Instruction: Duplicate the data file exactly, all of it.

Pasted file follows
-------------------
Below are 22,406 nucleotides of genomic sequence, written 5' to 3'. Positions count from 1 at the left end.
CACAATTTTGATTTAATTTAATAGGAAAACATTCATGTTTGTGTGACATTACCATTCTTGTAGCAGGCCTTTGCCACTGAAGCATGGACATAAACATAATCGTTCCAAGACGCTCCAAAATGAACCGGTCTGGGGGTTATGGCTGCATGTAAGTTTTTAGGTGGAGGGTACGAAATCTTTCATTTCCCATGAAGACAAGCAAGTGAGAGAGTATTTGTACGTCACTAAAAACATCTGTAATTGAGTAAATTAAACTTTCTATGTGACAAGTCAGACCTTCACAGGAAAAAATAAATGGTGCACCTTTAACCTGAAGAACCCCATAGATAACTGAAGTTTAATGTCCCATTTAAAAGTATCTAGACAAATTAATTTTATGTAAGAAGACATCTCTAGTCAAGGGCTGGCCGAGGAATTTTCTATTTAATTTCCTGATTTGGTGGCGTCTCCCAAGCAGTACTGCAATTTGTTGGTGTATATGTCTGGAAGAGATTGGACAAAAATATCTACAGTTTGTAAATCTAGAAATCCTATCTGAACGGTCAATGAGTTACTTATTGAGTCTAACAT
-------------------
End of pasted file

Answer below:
Below are 22,406 nucleotides of genomic sequence, written 5' to 3'. Positions count from 1 at the left end.
CACAATTTTGATTTAATTTAATAGGAAAACATTCATGTTTGTGTGACATTACCATTCTTGTAGCAGGCCTTTGCCACTGAAGCATGGACATAAACATAATCGTTCCAAGACGCTCCAAAATGAACCGGTCTGGGGGTTATGGCTGCATGTAAGTTTTTAGGTGGAGGGTACGAAATCTTTCATTTCCCATGAAGACAAGCAAGTGAGAGAGTATTTGTACGTCACTAAAAACATCTGTAATTGAGTAAATTAAACTTTCTATGTGACAAGTCAGACCTTCACAGGAAAAAATAAATGGTGCACCTTTAACCTGAAGAACCCCATAGATAACTGAAGTTTAATGTCCCATTTAAAAGTATCTAGACAAATTAATTTTATGTAAGAAGACATCTCTAGTCAAGGGCTGGCCGAGGAATTTTCTATTTAATTTCCTGATTTGGTGGCGTCTCCCAAGCAGTACTGCAATTTGTTGGTGTATATGTCTGGAAGAGATTGGACAAAAATATCTACAGTTTGTAAATCTAGAAATCCTATCTGAACGGTCAATGAGTTACTTATTGAGTCTAACAT